Wednesday, May 6, 2009

The Kindle DX is here. So what?

Let’s start with this. Books are technology. Ebooks versus bound books is NOT high tech versus no tech.

I’ve read hundreds of books on computer screens, as many on 8.5 x 11 sheets of paper, and now a handful on the e-ink screen of a Sony Reader. They all have their advantages and shortcomings, obviously, but I think anyone who spends time reading on an ebook material they would otherwise read in a bound book (not the preposition difference; I think it’s significant) will be struck by what a sophisticated piece of tactile feedback technology a bound book is. A bound books helps you manage your reading experience in ways I never appreciated until they were gone. For example, it turns out knowing where you are in a book by touch (the size of the pages in your right hand relative to those in your left) is VASTLY preferable to the x of y pages counter at the bottom of my reader. If that’s not enough, try falling asleep reading your ebook in bed. And don’t even get me started about picture books. . .  Anyway, I could go on and on (as others have), but that’s not my point. Here’s what’s really interesting to me. I’m beginning to think ebooks might be a good thing for bound books. Here’s why:

I think there is a phenomenon that surrounds technology, especially established, widespread technology, wherein  a rush of what appears to be replacement technology has the effect of refocusing the old technology on what it’s truly good for—and thus people fall in love with it again.

File:Vynil vinil 92837841.pngFor example, I submit  LP records. This was a dominant technology for years and as such it acquired a huge variety of content, much of it rather ill-fitting (remember those promo records that came with cereal?). Then, it got swamped by a wave of replacement technologies (from tapes to CDs to MP3s), all of which addressed specific shortcomings of the older technology.  So, now it’s 2008 and eight-tracks, tapes, CDs, minidisks, MP3s, high-quality lossless digital audio, and Blu-Ray have all taken a whack at LPs over the course of 30-plus years. Nothings left, right? Even the audiophiles have digital formats that should make them ditch vinyl. All the shortcomings are accounted for, so bye-bye LPs, right?

Wrong. Vinyl is not dead. Not even close. Vinyl sales experienced double digit growth in recent years. Best Buy, the third largest music retailer in the nation, is selling LPs at select stores. Granted, the growth is from near zero, but it’s not insignificant as a trend and a lesson about technology—that phenomenon I mentioned above. Let’s call it refinement by attempted replacement.

The replacements stripped away all the dross that had accumulated around LPs (audiobooks, greatest hits albums, gone-in-a-second pop singles, etc.) and then they satisfied all the needs that LPs weren’t designed to meet (portability, among others). What’s left is a technology focused on what its good at and only what it’s good at: music with excellent fidelity, durability, longevity, and a great tactile experience. Refinement allows listeners to love vinyl again (or for the first time) because they can see it clearly.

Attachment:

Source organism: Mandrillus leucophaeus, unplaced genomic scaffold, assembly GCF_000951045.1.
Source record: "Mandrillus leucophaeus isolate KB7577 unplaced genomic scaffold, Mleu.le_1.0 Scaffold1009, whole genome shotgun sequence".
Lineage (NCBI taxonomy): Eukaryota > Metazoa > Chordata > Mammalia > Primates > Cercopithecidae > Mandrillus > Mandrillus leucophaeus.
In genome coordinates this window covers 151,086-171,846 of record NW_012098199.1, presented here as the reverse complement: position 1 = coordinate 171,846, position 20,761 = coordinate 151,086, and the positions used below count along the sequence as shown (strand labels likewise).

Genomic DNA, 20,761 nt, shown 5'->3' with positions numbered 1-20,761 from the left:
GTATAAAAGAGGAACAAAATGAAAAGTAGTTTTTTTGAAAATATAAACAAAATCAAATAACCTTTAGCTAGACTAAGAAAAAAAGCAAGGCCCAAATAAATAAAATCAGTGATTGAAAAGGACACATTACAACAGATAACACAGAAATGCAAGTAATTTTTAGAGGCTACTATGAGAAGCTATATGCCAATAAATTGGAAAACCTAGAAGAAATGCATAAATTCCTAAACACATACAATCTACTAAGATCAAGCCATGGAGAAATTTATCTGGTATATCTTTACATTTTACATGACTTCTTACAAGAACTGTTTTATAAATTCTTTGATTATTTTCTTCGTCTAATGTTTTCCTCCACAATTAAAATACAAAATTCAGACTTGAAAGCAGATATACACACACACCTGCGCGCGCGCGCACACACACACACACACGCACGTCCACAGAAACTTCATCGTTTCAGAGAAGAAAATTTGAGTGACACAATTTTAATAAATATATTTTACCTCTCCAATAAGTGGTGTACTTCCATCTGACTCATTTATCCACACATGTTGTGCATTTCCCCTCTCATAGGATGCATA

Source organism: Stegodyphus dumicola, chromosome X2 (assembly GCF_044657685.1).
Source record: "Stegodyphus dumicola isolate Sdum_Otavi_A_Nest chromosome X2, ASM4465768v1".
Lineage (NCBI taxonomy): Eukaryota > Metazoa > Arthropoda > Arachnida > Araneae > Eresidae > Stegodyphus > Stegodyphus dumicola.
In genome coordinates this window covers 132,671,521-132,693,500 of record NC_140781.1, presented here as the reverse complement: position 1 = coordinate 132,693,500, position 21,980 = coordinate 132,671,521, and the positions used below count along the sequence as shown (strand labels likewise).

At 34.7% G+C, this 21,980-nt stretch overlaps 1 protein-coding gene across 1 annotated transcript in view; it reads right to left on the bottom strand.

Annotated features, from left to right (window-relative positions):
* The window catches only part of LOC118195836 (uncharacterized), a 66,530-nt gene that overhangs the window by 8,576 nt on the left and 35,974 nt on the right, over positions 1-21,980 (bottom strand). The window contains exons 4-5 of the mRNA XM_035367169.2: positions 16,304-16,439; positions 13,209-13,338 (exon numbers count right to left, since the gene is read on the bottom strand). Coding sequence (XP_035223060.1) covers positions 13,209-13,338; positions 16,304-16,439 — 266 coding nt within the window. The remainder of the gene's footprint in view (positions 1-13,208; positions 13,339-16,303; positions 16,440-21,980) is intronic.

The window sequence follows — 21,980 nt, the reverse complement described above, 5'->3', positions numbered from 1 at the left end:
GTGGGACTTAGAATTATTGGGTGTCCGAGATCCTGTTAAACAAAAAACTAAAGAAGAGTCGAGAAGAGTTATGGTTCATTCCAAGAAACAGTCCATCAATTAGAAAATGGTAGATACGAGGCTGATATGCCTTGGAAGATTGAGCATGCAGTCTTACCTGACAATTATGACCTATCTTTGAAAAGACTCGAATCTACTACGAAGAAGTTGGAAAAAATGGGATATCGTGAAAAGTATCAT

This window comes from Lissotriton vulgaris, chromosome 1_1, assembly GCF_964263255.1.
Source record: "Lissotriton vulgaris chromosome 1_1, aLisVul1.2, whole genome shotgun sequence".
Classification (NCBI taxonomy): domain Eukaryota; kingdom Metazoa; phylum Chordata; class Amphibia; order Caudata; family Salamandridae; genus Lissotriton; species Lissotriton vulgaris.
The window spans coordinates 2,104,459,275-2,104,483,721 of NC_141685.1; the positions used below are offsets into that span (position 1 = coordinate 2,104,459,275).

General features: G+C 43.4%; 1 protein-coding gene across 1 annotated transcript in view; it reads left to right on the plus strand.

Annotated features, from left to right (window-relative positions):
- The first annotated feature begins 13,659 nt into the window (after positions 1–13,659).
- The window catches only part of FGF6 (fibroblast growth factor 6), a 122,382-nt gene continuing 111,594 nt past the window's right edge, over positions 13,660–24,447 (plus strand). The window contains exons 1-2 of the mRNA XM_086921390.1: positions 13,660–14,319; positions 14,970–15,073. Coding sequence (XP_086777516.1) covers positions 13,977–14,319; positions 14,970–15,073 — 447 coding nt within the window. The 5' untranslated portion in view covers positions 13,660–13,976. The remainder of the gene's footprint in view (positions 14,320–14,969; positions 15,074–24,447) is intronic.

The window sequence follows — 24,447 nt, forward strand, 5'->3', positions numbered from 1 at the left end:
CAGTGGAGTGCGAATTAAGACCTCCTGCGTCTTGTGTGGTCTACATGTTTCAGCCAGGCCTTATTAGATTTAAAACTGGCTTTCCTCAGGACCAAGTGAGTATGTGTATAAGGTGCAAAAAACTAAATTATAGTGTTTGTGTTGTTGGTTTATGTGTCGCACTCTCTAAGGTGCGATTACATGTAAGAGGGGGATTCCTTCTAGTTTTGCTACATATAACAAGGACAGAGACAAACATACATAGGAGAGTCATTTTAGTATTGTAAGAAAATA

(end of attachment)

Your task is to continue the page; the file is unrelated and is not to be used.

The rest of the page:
I think this refinement by replacement should apply to books, too. And I think the picture should be substantially better (in other words, books won’t fall nearly as far as vinyl, if they fall at all). I can’t yet articulate why I feel it should be better for books. Perhaps its that bound books are relatively better technology for text and static images than vinyl  is for audio. Maybe it has to do with the fact that the book is millennia old and record music is barely a century. I’m not sure. This is enough crystal-ball/naval gazing for a day.

3 comments:

Debbie Diesen said...

When I was in library school, one of my courses was co-taught by an art and design professor. He was the quieter half of the team teaching pair, but he became quite animated one class session when he discussed the technology of books -- all the variables that go into book design (font, page layout, margin size, line-spacing, page size, paper thickness, paper edge, covers, book size, binding, on and on) and the years of testing and fine-tuning that have gone into book development. In the context of a curriculum focused primarily on electronic information retrieval and organization, it was a nice reminder that behind its unassuming demeanor, the lowly low-tech book is actually a highly sophisticated invention.

Though I don’t own a Kindle, I’m not anti e-book, and I’m sure I’ll embrace and love many of the text access innovations yet to come. Still, you can count me amongst those who believe the old-fashioned print-on-paper book will endure, and may quite possibly outlast them all.

Tim A said...

As you say, it's the interface of a book that is so good.

I want an e-book that is a book. I want to be able to flip through it quickly and scan the whole contents in three seconds, I want a tactile high-contrast reading experience; I want it not to run out of power; I want to mark my place with a book mark, I want high resolution images and I want to be able to take my book and use it in any country anywhere, with or without a stable electrical supply. It must be available for use instantly, and I must be able to add notes to it. I want it to be lightweight and cope with a bit of rain, and it must look good on my coffee table.

But, I also want to be able to download a book from my 3G internet connection and I want to be able to store lots of books in one book. I'm not sure how far we have got towards achieveing this, but we can't be that far. It's e-paper that is cheap, thin, flexible, and doesn't need power to display that is the key. Invent that, and the paper book may start to erode.

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